Ninth graders need to plan.  They have to realize that they are able to work on their own; they can fit their work into a flexible timetable; and that they are willing to stick to the timetable. 


The 1st step of planning is determining one’s strengths and weaknesses so that the plan will meet their needs.


When it comes to studying in High School, students will be expected to think for themselves almost all the time - teachers will help them develop that skill, but high school education focuses on taking control of their own learning much more than middle school learning does. In order for students to “take control of learning” it is wise to first reflect on whether or not up to this point in their academic careers they were effective learners. 


Once a student determines where he may have fallen short, he can begin to work on those areas of weakness and improve his chances of success.  Determining whether or not a student is an effective learner involves asking some tough questions…such as


If you are having problems with a subject, 

  • Do you talk it over with your teacher as soon as you can?
  • Do you do complete your homework or assignment in advance of its deadline?
  • Do you have a place at home where you can study without being distracted?


Careful planning often uncovers huge amounts of free time!  Giving students the opportunity to push forward academically or enjoy time to develop friendships or other interests.


Planning in high school means juggling many more responsibilities than middle school. You will encounter different teachers who work in content departments rather than grade level teams, different teaching styles, and different expectations.


 Planning well breeds independence, it will foster a sense of responsibility, and it will improve the quality of work.  As you know, grades really do count in high school.  Every day in every way 9th grade students begin to feel the real pressures to succeed academically.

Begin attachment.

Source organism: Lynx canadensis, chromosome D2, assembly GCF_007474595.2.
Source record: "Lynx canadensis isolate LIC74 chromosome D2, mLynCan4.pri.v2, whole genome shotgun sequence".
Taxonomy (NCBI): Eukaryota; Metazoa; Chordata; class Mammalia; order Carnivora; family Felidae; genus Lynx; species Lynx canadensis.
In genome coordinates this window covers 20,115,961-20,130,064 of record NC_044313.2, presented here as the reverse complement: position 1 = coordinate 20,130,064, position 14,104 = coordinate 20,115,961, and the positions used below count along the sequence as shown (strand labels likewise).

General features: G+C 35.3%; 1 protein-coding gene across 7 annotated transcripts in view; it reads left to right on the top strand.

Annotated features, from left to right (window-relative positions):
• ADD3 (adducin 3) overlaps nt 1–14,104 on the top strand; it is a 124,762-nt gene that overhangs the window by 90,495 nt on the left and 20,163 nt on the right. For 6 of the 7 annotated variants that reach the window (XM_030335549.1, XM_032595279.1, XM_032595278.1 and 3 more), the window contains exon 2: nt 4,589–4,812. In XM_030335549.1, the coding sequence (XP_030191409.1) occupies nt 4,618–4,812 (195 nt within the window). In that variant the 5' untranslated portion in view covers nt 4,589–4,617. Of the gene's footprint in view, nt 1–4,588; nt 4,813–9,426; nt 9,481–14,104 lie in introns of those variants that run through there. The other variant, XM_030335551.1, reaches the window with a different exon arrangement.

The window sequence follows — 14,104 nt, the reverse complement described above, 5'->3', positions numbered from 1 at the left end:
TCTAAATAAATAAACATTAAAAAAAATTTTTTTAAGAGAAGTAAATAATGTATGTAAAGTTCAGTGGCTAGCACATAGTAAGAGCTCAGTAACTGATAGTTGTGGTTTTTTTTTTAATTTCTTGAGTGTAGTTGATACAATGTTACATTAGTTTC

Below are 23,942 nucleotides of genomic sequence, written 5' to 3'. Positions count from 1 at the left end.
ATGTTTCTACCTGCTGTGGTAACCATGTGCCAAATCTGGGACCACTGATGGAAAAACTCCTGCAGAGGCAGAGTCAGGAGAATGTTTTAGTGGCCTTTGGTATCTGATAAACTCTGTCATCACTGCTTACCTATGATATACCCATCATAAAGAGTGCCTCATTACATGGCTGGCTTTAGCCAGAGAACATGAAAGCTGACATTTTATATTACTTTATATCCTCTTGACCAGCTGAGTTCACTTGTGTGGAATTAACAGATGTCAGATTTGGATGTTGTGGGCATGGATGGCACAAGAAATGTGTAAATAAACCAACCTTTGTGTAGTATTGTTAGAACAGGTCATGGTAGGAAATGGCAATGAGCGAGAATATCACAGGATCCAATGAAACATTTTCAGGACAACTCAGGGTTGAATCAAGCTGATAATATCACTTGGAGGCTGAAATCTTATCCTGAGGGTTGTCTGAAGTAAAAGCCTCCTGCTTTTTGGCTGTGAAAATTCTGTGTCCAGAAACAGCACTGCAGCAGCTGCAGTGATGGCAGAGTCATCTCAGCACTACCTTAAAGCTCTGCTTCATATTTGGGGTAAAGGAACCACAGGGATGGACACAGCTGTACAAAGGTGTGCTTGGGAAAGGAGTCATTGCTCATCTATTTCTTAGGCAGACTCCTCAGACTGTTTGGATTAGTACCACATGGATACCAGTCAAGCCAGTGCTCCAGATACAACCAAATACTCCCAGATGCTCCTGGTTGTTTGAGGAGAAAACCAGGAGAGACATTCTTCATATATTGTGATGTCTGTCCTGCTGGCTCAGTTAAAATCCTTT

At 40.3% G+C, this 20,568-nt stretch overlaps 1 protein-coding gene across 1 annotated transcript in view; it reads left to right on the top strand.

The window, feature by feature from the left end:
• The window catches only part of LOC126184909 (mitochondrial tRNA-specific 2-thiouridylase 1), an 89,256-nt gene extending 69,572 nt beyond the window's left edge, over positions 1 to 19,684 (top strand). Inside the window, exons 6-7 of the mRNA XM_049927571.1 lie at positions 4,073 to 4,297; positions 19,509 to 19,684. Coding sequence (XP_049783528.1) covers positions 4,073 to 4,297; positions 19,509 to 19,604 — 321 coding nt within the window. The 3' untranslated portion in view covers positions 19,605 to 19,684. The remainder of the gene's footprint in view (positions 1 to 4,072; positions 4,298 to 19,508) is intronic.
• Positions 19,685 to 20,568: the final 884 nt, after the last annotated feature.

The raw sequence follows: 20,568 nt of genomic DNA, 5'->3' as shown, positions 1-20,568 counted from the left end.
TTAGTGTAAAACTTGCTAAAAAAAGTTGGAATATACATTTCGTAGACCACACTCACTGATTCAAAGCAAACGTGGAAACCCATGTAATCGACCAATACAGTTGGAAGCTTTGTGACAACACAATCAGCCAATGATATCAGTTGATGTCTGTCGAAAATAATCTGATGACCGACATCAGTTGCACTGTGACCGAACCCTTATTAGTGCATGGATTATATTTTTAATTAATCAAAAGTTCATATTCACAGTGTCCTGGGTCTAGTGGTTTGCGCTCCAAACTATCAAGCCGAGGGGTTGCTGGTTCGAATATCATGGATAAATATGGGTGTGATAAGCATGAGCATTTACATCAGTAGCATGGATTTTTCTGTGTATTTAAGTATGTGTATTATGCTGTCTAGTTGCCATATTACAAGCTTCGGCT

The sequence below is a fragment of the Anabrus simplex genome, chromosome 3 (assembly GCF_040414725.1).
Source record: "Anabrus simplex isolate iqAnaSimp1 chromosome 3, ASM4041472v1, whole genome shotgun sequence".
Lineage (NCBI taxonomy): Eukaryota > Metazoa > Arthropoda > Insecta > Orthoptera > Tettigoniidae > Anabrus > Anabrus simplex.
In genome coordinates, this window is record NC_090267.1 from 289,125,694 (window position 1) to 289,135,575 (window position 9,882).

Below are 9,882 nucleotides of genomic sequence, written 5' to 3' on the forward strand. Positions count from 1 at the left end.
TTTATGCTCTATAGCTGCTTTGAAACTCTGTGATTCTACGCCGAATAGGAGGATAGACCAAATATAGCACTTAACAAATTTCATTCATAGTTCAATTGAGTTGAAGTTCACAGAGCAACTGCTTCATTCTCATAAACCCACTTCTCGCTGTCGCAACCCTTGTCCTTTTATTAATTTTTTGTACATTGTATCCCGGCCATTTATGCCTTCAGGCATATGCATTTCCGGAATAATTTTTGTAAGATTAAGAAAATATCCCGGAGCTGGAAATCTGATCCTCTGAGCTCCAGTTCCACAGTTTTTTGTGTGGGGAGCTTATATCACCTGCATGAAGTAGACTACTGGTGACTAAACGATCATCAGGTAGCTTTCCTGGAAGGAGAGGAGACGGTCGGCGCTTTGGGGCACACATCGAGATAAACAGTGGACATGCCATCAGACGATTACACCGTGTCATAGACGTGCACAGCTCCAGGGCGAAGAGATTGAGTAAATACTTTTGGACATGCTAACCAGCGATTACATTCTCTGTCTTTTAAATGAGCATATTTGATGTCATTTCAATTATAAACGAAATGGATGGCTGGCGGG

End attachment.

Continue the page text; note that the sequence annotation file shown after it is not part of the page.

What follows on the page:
Pay careful attention at Open House to classroom observations, listen to teachers in every class regarding homework assignments, tests and project…and help your child keep an organized assignment pad.


One key to academic success is the ability to plan, organize early and set priorities.  A priority in high school should be to maintain organized class materials.


If students organize their notebooks, binders, folders and planners, they can avoid the ”snowball effect”  The dreaded “snowball effect” is when a student falls behind in one subject and as the weeks pass more and more areas become problems. 


Planning and Organization also involves organizing study strategies and space.  Students should ask themselves the following questions for study success:

  • Do you need silence or some background noise?
  • Do you study best when sitting or lying down?
  • Do you prefer the room light or direct light from a table-lamp?


Once a student has decided upon his needs, he should claim his territory and organize his space for study.  Parents can really help their sons or daughters with this important requirement for academic success.


 Students can be independent learners with a little guidance at the same time.

Planning also involves maintaining good class notes and other materials to study.  Students should take notes in outline form, leaving space for reflections and comments.


 They should copy down the main ideas as presented by the teacher…and if a teacher writes something on the smart board or whiteboard…that information should definitely be written down in the notebook.  Handouts and other study materials should be organized by subject and then even by unit, for quick and easy reference. So remind your children that planning facilitates academic success.